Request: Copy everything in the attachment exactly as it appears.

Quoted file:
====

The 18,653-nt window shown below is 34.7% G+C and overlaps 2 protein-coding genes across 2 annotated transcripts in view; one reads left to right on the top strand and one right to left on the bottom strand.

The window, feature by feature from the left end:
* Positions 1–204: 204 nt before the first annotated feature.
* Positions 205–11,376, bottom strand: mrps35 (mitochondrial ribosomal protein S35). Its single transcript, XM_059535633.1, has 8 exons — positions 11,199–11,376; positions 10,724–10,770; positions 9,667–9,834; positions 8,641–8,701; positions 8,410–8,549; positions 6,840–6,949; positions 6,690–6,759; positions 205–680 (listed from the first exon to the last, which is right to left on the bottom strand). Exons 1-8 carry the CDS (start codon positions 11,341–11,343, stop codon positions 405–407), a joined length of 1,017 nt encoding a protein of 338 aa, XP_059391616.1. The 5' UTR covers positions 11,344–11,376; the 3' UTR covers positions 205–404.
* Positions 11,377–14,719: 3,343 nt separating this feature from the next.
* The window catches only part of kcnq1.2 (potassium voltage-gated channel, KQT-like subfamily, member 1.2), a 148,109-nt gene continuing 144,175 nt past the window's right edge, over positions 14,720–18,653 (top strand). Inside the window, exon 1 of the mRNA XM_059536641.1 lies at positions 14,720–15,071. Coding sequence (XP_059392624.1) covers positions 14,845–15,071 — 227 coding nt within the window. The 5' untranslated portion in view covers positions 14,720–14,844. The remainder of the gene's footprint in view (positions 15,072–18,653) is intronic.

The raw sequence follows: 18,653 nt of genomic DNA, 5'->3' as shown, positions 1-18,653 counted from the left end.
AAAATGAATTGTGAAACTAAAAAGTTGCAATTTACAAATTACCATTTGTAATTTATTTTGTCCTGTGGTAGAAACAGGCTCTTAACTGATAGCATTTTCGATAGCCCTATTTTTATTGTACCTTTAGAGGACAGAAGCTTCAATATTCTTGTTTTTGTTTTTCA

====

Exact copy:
The 18,653-nt window shown below is 34.7% G+C and overlaps 2 protein-coding genes across 2 annotated transcripts in view; one reads left to right on the top strand and one right to left on the bottom strand.

The window, feature by feature from the left end:
* Positions 1–204: 204 nt before the first annotated feature.
* Positions 205–11,376, bottom strand: mrps35 (mitochondrial ribosomal protein S35). Its single transcript, XM_059535633.1, has 8 exons — positions 11,199–11,376; positions 10,724–10,770; positions 9,667–9,834; positions 8,641–8,701; positions 8,410–8,549; positions 6,840–6,949; positions 6,690–6,759; positions 205–680 (listed from the first exon to the last, which is right to left on the bottom strand). Exons 1-8 carry the CDS (start codon positions 11,341–11,343, stop codon positions 405–407), a joined length of 1,017 nt encoding a protein of 338 aa, XP_059391616.1. The 5' UTR covers positions 11,344–11,376; the 3' UTR covers positions 205–404.
* Positions 11,377–14,719: 3,343 nt separating this feature from the next.
* The window catches only part of kcnq1.2 (potassium voltage-gated channel, KQT-like subfamily, member 1.2), a 148,109-nt gene continuing 144,175 nt past the window's right edge, over positions 14,720–18,653 (top strand). Inside the window, exon 1 of the mRNA XM_059536641.1 lies at positions 14,720–15,071. Coding sequence (XP_059392624.1) covers positions 14,845–15,071 — 227 coding nt within the window. The 5' untranslated portion in view covers positions 14,720–14,844. The remainder of the gene's footprint in view (positions 15,072–18,653) is intronic.

The raw sequence follows: 18,653 nt of genomic DNA, 5'->3' as shown, positions 1-18,653 counted from the left end.
AAAATGAATTGTGAAACTAAAAAGTTGCAATTTACAAATTACCATTTGTAATTTATTTTGTCCTGTGGTAGAAACAGGCTCTTAACTGATAGCATTTTCGATAGCCCTATTTTTATTGTACCTTTAGAGGACAGAAGCTTCAATATTCTTGTTTTTGTTTTTCA